Oil companies might use it just as a place to send the required data, or they might use it more actively.

In order to make sure it works, oil companies need to accept that their data is a national asset, but also their perspectives need to be borne in mind, he said.

There could be a minimum 'core' service and additional services to meet companies' specific needs.

There needs to be a mutually worked out cost model. The project needs to be financed, and steps need to be taken to ensure it can work long term.

There should be a 'cost committee', with representation from operators, governments, the service provider and an independent financial institution, he said.

The companies involved need to decide on the legal, data security, commercial, operational and technical framework.

Someone needs to work out the data model, the data flows and the workflows, he said.
Data could be provided in Energistics standard formats, including WITSML, ProdML and RESQML.

The components of the NDR include a core data model, data loading / exporting tools, quality control tools, search engines and data integration tools.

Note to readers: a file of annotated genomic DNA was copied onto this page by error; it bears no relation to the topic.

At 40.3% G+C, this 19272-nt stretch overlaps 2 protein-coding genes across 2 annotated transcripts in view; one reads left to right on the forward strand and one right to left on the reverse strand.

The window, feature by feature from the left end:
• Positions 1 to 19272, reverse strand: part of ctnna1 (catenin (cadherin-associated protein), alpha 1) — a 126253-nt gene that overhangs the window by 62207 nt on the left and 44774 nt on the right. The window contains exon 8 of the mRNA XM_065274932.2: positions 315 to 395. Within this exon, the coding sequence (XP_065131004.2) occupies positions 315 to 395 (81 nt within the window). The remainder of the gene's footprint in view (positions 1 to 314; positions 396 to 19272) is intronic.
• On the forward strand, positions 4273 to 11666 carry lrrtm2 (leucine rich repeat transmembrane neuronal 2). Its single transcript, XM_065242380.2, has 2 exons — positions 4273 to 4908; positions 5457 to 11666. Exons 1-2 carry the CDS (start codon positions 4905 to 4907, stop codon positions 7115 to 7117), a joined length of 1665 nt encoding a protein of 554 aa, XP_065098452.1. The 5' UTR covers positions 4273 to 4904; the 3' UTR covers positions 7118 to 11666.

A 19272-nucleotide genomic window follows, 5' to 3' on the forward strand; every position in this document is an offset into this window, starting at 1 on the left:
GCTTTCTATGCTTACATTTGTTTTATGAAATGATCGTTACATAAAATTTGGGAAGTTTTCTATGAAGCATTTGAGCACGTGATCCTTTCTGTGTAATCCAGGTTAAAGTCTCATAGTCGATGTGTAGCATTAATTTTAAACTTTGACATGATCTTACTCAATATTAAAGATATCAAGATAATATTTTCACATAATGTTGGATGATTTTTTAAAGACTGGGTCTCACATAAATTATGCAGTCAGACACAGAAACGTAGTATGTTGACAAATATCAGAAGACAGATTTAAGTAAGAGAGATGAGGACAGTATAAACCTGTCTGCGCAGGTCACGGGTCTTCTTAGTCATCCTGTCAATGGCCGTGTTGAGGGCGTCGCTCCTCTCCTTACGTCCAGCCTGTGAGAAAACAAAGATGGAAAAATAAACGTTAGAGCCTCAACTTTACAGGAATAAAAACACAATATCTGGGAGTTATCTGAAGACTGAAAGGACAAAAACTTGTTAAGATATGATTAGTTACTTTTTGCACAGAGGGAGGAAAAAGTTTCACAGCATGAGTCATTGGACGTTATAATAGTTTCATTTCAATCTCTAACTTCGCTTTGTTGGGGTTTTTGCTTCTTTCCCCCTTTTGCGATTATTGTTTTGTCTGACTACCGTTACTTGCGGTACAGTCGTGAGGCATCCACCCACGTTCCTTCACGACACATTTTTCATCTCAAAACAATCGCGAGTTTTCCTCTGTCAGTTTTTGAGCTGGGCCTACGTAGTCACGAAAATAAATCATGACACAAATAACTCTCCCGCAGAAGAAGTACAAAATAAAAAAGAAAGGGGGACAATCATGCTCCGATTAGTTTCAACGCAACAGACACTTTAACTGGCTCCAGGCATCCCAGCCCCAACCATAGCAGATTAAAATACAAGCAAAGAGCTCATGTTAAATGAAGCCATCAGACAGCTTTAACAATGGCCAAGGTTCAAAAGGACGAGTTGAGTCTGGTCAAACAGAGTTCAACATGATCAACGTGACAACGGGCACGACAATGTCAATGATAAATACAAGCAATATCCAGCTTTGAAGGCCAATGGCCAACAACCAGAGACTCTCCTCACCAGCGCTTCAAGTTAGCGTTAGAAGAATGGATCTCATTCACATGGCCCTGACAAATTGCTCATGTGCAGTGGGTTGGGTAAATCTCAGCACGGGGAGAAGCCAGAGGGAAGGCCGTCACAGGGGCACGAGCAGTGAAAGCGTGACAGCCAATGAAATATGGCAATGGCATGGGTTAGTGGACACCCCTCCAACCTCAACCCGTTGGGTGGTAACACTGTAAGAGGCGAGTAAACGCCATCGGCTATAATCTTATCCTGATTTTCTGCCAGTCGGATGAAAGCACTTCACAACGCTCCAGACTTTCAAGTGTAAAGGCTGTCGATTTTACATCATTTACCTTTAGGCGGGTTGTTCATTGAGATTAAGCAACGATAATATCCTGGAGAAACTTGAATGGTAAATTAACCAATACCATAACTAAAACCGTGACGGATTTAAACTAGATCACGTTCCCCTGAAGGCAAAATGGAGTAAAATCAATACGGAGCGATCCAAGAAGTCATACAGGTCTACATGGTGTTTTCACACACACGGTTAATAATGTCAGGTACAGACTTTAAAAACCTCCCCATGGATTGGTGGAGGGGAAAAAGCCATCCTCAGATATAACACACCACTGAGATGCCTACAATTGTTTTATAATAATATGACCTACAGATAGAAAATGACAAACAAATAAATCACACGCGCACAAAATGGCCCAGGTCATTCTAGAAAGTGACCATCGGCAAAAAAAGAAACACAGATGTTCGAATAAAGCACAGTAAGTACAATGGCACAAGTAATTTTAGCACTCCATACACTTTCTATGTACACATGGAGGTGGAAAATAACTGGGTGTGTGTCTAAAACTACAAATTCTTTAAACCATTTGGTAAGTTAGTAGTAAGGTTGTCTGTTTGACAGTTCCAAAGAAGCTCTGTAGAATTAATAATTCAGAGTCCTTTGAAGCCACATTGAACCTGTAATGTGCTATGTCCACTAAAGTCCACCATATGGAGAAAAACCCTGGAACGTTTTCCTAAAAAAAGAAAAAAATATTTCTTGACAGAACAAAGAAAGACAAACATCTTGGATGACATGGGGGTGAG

The regulators should provide rules as a foundation for how the NDR is used, and then define the reporting schedules, reporting standards, routines for release of data, and how the system should be developed over time. There could be tax relief to oil companies which join the NDR.

Service organisations can have the role of choosing the technology and processes for quality control, data storage, retrieval and data distribution, and develop procedures for data handling.

It would be useful to look at other examples from around the world, including Norway's DISKOS and the UK's Common Data Access, he said.

Pranaya Sangvai

Pranaya Sangvai, Cauvery Basin Business Unit Head with Reliance Industries Ltd, also at the conference, said he was very interested in India's Directorate General of Hydrocarbons (DGH) project to develop a national data repository (NDR).

But there still seems to be a lack of 'intent' to develop it, he said.

"The intent has to be there, and the intent is missing," he said.

Part of it is that companies are afraid of losing control of their data, something which they have just kept to themselves for decades, he said.

View Mr Barman's talk on video and download slides at

View Mr Tyagi's talk on video and download slides at